Schema.org Alignment/Telecon 20111212 Report

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Schema.org Alignment Task Group 2011-12-12 Telecon Report

Chair:    Tom Baker
Attended: Tom Baker, Dan Brickley, Stuart Sutton, Bernard Vatant, Ahsan Morshed, Jon Phipps, 
          Antoine Isaac, Kirsten Jeude, Corey Harper, Jane Greenberg, John Kunze, Ed Summers, 
          Diane Hillmann
Date:     2011-12-12, Monday
Agenda:   http://wiki.dublincore.org/index.php/Schema.org_Alignment/Telecon_20111212
Note:     This report integrates some follow-up discussion after the meeting.

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Links
--  Wiki page for this Task Group
    http://wiki.dublincore.org/index.php/Schema.org_Alignment
--  Bernard Vatant's proposal
    http://wiki.dublincore.org/index.php/Schema.org_Alignment/Mappings
-   Bernard's proposal with details added
    http://wiki.dublincore.org/index.php/Schema.org_Alignment/Mappings_Details
--  DC-ARCHITECTURE mailing list
    http://www.jiscmail.ac.uk/lists/dc-architecture.html

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Background on Schema.org (Dan)

Dan: http://schema.org/ is hosted at Google. Other search engines collaborate.

One recent extension is "jobs" vocabulary, and vocabularies are brewing for
medicine and television.  Doing as much of this work in public as possible.  We
have created a Web Schemas interest group at W3C [1], with tools like an issues
tracker, public mailing list, wiki.  Trying to figure out the social process
for extensions.

[1] http://www.w3.org/2001/sw/interest/webschema.html

The vocabulary is maintained in a Google-specific format from which the OWL is
generated -- and now also RDFa.  A machine-readable, versioned view may
eventually be made available, e.g., as a big RDFa Lite file, and probably in
Mercurial repository at W3C, even if the actual site continues to be driven by
the intermediary format.  There are scraped-from-html views of the schema
extracted by the DERI+friends team over at schema.rdfs.org (a separate
project), and an OWL/RDFS description of the vocabulary which was
script-generated from the internal source files by Peter Mika. The basic
approach is essentially RDFish, but not very picky about the kind of details
that webmasters don't care about.

The strongest driver has been simplicity, and a focus on trying to make less
things webmasters might get wrong. So for example we pushed for the 'RDFa lite'
profile of RDFa, which removed complex RDF detail. In RDFa Lite publishers
aren't forced to think about the difference between rel="..." (for things)
and property="..." (for strings) since this is a common cause of confusion.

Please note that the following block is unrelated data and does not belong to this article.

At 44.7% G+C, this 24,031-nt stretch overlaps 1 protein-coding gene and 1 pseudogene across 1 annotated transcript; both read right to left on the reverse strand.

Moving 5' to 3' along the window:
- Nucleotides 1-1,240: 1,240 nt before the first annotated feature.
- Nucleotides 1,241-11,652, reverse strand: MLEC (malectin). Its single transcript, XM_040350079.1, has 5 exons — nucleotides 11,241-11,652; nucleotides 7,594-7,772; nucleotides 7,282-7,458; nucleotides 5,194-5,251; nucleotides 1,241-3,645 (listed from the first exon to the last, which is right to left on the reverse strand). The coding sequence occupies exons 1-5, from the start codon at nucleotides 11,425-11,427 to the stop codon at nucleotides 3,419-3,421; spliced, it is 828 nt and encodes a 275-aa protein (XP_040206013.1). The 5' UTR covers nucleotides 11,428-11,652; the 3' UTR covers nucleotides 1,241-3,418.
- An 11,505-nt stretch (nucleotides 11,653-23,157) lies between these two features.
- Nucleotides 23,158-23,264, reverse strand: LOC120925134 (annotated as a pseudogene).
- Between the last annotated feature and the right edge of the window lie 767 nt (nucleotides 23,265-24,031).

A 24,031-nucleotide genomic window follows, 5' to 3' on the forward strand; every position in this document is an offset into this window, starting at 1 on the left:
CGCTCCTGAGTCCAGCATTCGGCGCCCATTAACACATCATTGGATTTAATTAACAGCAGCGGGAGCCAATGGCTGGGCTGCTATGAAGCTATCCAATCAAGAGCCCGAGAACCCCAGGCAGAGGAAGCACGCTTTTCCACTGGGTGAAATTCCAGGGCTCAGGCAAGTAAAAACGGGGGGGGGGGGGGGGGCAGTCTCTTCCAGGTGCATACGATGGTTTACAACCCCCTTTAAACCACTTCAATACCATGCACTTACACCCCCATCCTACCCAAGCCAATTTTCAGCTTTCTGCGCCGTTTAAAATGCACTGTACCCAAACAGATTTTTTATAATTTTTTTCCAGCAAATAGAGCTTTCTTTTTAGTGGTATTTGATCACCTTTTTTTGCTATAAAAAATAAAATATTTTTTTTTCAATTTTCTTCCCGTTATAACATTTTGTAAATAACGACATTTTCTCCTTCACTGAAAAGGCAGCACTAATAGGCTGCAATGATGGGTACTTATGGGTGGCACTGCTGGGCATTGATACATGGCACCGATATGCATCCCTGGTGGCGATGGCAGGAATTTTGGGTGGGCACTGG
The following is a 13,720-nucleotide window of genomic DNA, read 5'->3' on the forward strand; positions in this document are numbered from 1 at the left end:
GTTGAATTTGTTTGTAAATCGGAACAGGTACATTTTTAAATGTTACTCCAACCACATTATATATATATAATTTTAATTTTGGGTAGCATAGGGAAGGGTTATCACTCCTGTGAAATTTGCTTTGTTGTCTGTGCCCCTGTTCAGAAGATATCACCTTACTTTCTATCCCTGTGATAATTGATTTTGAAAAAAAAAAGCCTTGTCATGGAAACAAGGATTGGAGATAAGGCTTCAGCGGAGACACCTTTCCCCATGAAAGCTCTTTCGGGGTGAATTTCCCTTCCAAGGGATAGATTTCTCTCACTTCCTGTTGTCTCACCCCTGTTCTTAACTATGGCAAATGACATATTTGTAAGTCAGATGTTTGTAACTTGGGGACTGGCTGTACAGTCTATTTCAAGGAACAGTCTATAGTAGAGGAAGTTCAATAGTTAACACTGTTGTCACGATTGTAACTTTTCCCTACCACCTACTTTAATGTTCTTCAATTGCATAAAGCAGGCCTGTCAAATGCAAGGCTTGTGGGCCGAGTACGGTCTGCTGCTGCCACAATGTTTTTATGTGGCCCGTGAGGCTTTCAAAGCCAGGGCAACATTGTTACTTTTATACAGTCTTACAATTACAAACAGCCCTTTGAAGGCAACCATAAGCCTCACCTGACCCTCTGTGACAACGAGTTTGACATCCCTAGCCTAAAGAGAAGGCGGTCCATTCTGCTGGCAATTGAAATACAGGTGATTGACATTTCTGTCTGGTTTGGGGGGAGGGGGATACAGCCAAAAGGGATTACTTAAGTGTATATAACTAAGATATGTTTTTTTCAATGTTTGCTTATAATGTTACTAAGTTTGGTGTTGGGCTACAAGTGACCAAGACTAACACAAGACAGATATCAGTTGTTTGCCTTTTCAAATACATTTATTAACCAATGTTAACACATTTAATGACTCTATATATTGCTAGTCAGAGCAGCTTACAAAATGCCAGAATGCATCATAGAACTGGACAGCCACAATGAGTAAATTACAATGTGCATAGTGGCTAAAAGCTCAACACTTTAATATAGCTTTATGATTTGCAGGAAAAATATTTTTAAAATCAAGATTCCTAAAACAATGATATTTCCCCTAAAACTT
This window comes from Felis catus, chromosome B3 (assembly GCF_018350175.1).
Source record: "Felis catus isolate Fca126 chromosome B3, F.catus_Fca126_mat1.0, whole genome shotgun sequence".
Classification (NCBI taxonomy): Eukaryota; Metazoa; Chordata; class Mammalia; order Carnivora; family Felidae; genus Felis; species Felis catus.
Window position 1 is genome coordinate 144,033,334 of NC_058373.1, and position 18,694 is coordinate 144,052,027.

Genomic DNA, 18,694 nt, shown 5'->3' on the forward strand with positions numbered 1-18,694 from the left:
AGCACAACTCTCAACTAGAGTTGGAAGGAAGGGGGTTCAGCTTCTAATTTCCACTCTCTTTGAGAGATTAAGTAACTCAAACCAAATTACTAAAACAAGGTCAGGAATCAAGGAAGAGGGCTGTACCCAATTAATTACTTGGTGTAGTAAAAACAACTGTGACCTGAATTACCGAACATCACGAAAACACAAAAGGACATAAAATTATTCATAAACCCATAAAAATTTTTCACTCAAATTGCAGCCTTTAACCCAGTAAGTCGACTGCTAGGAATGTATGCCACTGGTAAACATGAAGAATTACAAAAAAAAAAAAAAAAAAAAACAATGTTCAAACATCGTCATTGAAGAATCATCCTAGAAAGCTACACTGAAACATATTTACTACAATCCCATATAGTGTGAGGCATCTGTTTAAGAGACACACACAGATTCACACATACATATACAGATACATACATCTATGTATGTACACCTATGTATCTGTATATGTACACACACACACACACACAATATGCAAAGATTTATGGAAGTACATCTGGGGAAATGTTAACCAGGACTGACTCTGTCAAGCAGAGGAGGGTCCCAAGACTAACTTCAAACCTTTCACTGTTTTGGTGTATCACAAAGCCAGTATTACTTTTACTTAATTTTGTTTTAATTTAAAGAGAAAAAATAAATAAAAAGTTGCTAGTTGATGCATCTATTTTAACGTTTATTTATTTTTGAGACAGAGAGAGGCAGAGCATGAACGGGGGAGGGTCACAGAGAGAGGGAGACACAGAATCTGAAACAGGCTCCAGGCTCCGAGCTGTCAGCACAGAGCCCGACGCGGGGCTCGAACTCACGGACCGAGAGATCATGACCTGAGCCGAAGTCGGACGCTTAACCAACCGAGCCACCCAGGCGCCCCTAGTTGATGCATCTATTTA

We also have a kind of semi-official mistakes tolerance strategy.  For example
see http://schema.org/docs/datamodel.html:

    "While we would like all the markup we get to follow the schema, in
    practice, we expect a lot of data that does not. We expect schema.org
    properties to be used with new types. We also expect that often, where we
    expect a property value of type Person, Place, Organization or some other
    subClassOf Thing, we will get a text string. In the spirit of "some data is
    better than none", we will accept this markup and do the best we can."

Schema.org does not try to document this flexibility formally in RDFS/OWL, but
it does reflect the practicalities of this kind of very broad-participation use
of structured data: lots of mistakes. This topic has somewhat haunted the
history of Dublin Core over the years: we've tended to agonize about the gap
between string-centric and thing-centric descriptions, and about how to move in
a fluid way between the two idioms.

Schema.org is using OWL instead of RDFS because of some properties require the
stronger semantics.

There are alot of things in the Schema.org vocabularies -- "Volcano",
"Hairdresser"...  Integrating rNews.  Philosophy is not to push multiple
namespaces onto authors, so the core is flat.  Single flat NS overlaps with
other initiatives. But the intention is to avoid duplication. Want to say:
"This part is based on collaboration with X".

A possible model for collaboration with DC: "80% is already expressible." Couch
in terms of markup for particular types of information, such as "cultural
heritage".  Perhaps point to particular Web sites whose markup could be improved
with these extensions/terms.

Mappings can serve different purposes:

1. a social signal to those who don't 'live and breathe' standards that
   the right people are talking to each other. So not to worry about
   tabloid style "we shouldn't use DC because the search engines only
   consume schema.org" too much. This is an issue, but we can do several
   things to reduce the problem it causes.

2. as a 'documention centre' resource for people working with data,
   including machine tooling (e.g. we could write sparql CONSTRUCT
   queries that map one idiom into another).

3. as a "here, this might be useful" offering to search engine
   engineers in case they are interested (no promises...) in going beyond
   schema.org-only markup and also parsing equivalent triple patterns
   e.g. from RDFa / Microdata, even when different namespaces are used.

4. to help vocabulary development by identifying things expressible in
   idioms from one community (eg. we could take Scholarly Works
   scenarios, or cultural heritage examples...) and see how they look in
   the other schema.

Since currently, the Schema.org sponsor search engines have committed only to
consume Schema.org markup, and not DC, SKOS etc., this could be considered an
unfortunate pressure on sites who are currently publishing Dublin Core. Getting
these mappings in place is one step we can take to making that a less painful
situation. It might be, for example, they choose to publish schema.org markup
in RDFa, and more detailed RDF/XML using DC+SKOS+FOAF as Linked Data in other
formats. Or maybe this time next year the search engines might be more
pluralistic and consume other idioms. It's not clear what will happen. What is
clear is that having search engines actually use structured data is making a
lot of sites pay attention who otherwise wouldn't.

If we channel use cases from DC -- working groups, workshops, conferences,